28-07-2017 Hits:208 Entertainment Peter Rouleau
On August 6, a local non-profit organization will present the first installment of a series designed to allow aspiring documentary filmmakers to receive feedback.
Erica Ginsberg, co-founder and executive director of Docs in Progress, said she became interested in filmmaking while participating in Montgomery County Public Schools Visual Arts Center as a student at Albert Einstein High School.
“While I ended up focusing on international relations in my undergrad studies, I never lost my love for making art and other creative pursuits, and that was part of the impetus for my earning a graduate degree in film and becoming a documentary filmmaker.”
28-07-2017 Hits:130 Entertainment Matt Hooke
As the horn section blared out melodies over dense layers of percussion, the keyboardist for West African big band Chopteeth, Bill Dempsey, found a small place between the noise for an organ solo. The band headlined the Spanish Ballroom in Glen Echo Park on Saturday night, and Dempsey was able to fulfill one of his dreams.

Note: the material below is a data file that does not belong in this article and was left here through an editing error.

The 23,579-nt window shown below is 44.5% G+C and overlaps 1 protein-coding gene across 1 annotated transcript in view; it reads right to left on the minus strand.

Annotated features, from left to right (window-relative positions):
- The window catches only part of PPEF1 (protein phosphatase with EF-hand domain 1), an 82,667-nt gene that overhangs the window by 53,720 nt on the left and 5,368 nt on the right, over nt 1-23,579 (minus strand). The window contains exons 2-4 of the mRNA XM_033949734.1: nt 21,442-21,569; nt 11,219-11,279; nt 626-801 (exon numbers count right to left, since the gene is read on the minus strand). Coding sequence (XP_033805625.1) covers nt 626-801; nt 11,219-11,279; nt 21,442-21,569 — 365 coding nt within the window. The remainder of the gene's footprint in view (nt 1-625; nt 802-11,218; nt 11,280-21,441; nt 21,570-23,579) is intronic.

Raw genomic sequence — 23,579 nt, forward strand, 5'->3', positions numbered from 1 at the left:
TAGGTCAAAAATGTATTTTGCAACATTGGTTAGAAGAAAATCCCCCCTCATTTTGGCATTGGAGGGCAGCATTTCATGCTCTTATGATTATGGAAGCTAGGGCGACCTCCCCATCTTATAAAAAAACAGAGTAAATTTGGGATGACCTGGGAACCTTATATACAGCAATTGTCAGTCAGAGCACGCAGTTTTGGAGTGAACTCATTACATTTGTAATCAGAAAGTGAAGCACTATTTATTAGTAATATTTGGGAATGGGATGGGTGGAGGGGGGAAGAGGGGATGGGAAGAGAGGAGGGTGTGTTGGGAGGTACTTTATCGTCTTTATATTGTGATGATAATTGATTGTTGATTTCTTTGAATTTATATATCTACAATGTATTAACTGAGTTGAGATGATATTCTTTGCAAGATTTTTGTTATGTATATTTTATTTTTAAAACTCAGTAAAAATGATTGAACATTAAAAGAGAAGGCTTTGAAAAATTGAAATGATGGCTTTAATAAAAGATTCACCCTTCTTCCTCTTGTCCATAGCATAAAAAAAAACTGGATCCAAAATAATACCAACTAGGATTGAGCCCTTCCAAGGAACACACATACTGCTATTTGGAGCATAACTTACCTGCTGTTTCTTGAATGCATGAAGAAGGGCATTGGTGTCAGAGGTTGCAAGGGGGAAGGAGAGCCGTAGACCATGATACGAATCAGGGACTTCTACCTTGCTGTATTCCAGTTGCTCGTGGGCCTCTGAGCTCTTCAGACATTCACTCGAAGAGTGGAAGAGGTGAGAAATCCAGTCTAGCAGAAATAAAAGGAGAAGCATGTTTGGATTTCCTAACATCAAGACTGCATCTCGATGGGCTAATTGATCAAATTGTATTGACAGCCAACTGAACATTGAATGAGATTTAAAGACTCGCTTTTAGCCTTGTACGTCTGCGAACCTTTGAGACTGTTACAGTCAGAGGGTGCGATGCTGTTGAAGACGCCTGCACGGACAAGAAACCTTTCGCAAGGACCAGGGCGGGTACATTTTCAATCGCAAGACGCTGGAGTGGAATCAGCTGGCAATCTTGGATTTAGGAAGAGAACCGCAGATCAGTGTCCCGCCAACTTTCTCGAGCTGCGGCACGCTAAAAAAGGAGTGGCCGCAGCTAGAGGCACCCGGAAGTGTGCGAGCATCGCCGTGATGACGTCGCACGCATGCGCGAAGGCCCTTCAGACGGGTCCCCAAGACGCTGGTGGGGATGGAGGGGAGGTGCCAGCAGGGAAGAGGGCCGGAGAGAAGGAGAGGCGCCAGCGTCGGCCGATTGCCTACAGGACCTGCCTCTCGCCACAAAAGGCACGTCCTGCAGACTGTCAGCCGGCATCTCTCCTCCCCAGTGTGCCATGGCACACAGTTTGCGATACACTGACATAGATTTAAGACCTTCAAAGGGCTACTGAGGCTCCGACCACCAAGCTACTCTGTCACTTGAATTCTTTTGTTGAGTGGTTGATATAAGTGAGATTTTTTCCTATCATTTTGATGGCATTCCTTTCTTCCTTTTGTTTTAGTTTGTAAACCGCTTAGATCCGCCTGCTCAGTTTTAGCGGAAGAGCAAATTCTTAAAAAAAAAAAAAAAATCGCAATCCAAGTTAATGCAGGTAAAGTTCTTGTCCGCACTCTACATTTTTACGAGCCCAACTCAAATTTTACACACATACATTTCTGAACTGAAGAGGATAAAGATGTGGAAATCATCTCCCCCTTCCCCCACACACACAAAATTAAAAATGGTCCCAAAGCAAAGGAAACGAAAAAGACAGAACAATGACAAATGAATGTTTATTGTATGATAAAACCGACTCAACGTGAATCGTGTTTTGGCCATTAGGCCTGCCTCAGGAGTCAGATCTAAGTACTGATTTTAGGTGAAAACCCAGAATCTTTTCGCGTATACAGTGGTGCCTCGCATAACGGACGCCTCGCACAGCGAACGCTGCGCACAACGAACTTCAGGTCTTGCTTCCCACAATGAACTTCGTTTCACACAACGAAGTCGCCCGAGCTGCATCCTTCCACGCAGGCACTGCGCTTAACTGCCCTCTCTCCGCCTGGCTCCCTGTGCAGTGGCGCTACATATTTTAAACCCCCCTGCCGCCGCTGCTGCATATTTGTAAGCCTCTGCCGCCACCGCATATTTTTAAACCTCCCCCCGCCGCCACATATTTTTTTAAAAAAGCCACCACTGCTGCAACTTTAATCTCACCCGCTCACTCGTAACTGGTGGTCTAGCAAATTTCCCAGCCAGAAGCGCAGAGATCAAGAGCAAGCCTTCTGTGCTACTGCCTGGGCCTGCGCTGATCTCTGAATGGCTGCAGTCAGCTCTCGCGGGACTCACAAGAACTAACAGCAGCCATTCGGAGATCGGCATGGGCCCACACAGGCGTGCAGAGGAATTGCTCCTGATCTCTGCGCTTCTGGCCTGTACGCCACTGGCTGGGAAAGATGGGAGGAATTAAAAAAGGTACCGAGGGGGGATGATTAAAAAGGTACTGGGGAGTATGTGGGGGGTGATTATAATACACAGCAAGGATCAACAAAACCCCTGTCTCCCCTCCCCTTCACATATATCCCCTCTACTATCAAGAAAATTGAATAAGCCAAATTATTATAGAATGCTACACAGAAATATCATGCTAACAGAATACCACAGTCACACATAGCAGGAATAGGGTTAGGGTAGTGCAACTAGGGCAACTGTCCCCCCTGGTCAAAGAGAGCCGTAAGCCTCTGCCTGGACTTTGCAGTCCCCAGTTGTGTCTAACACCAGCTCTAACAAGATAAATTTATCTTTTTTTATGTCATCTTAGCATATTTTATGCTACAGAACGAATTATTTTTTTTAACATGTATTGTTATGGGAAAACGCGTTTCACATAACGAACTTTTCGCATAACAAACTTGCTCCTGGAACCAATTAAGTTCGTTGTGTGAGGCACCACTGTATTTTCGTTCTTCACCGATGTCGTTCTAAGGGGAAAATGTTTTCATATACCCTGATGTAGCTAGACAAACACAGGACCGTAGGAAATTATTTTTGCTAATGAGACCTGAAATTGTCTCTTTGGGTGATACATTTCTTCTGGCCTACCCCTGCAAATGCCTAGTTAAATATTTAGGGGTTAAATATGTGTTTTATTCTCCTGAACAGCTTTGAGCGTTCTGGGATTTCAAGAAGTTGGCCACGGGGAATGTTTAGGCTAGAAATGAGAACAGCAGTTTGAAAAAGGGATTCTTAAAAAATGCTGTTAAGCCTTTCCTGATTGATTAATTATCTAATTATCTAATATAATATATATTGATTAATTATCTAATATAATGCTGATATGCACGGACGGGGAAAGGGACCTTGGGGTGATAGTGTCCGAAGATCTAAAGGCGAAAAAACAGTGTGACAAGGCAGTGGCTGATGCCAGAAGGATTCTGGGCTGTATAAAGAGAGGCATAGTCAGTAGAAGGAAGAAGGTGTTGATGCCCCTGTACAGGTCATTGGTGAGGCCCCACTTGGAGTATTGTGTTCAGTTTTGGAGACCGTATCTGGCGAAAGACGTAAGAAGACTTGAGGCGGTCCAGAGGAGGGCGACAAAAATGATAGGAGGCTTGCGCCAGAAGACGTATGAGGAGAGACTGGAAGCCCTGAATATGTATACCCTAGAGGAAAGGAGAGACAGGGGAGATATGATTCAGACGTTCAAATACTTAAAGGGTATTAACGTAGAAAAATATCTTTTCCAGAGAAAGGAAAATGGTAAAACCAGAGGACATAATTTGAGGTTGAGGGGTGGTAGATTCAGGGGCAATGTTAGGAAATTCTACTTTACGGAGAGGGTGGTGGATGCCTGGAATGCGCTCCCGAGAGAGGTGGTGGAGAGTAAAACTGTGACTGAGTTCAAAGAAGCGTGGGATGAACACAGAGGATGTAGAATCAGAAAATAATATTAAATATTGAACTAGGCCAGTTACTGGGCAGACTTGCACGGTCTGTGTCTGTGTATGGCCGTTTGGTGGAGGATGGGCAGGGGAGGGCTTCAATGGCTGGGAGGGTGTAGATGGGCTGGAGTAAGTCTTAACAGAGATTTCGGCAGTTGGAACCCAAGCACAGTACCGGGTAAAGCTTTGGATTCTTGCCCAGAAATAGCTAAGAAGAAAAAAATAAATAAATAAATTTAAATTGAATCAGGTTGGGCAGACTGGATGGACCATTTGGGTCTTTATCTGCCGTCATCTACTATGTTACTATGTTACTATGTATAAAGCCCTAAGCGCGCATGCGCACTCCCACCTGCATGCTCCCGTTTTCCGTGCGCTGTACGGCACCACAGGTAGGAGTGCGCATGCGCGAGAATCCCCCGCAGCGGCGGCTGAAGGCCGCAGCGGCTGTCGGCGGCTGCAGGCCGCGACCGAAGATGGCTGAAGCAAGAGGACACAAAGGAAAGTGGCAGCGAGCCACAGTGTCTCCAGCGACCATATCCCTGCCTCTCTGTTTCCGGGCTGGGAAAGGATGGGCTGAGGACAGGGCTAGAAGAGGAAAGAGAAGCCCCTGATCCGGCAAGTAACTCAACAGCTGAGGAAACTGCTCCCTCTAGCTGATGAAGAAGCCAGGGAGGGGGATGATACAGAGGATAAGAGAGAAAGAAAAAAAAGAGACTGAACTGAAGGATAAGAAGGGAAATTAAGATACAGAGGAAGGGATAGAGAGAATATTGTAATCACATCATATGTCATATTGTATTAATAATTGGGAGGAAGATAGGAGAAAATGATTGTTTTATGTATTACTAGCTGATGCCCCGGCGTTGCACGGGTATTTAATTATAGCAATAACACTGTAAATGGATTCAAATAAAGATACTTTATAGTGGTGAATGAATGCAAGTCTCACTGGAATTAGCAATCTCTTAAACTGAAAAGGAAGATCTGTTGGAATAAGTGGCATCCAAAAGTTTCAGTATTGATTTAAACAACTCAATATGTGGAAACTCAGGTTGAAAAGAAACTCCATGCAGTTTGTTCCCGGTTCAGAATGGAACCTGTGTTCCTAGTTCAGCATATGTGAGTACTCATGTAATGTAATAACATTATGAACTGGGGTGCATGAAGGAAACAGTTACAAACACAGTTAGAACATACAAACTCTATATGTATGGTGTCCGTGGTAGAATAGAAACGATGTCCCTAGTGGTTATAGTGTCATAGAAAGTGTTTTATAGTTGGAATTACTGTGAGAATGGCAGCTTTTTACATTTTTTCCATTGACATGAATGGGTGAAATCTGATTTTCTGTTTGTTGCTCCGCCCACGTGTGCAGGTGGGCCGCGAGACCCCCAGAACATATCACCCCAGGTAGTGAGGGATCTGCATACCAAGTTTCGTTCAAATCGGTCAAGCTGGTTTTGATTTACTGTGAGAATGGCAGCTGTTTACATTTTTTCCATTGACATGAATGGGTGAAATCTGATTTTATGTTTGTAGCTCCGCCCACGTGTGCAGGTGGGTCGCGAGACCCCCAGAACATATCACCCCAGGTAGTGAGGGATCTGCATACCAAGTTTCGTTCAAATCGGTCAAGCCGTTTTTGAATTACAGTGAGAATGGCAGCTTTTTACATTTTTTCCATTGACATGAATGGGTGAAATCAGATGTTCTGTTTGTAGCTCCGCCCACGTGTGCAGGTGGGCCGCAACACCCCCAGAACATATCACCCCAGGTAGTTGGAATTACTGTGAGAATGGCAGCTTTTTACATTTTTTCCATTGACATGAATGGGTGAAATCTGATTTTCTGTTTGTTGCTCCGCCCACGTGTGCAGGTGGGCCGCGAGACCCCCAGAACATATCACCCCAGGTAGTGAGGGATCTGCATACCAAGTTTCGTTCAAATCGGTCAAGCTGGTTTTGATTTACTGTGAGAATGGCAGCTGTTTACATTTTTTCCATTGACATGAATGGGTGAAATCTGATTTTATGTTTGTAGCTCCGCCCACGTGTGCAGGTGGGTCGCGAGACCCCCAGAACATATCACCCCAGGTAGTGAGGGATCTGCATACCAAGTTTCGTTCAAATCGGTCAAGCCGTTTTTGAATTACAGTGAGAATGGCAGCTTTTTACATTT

“I’ve been listening to this style of music for a long time; I’ve always dreamed of finding others to play it with. In Milwaukee, I thought it would never happen; in DC it did,” said Dempsey. “It’s a tribute to DC that you can find Ghanaian musicians, Nigerian musicians, and American musicians, all coming together.”
Chopteeth was the brain child of singer/guitarist Michael Shereikis and bassist Robert Fox. Inspired by New York based band Antibalas; Fox asked Shereikis if he would be interested in starting an African big band. Shereikis, who was exposed to African music when he lived in the Ivory Coast as a member of the Peace Corps, agreed, and Chopteeth was born.
28-07-2017 Hits:77 Entertainment Barbara Trainin Blank
“One Man, Two Guvnors” proves that there are no truly original plots.
The work, written by British playwright Richard Bean, is an adaptation of “Servant of Two Masters,” a Commedia Dell’arte style comedy dating to 1743. That, in turn, derives from ancient Greek comedies.
The adaptation, which played on Broadway after the original British run under the direction of Nicholas Hytner, takes place in 1963 Brighton, an English seaside resort.